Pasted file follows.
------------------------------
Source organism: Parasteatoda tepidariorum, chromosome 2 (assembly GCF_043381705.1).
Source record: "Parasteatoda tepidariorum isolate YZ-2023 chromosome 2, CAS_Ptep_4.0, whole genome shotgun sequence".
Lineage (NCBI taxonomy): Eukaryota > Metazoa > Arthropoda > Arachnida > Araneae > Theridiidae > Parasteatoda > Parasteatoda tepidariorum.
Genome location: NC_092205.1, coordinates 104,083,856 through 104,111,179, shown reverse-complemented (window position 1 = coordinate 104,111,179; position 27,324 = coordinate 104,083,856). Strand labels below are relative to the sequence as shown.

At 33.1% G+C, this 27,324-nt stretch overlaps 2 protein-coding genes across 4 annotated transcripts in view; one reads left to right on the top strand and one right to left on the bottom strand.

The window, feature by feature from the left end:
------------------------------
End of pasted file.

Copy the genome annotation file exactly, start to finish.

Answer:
Source organism: Parasteatoda tepidariorum, chromosome 2 (assembly GCF_043381705.1).
Source record: "Parasteatoda tepidariorum isolate YZ-2023 chromosome 2, CAS_Ptep_4.0, whole genome shotgun sequence".
Lineage (NCBI taxonomy): Eukaryota > Metazoa > Arthropoda > Arachnida > Araneae > Theridiidae > Parasteatoda > Parasteatoda tepidariorum.
Genome location: NC_092205.1, coordinates 104,083,856 through 104,111,179, shown reverse-complemented (window position 1 = coordinate 104,111,179; position 27,324 = coordinate 104,083,856). Strand labels below are relative to the sequence as shown.

At 33.1% G+C, this 27,324-nt stretch overlaps 2 protein-coding genes across 4 annotated transcripts in view; one reads left to right on the top strand and one right to left on the bottom strand.

The window, feature by feature from the left end: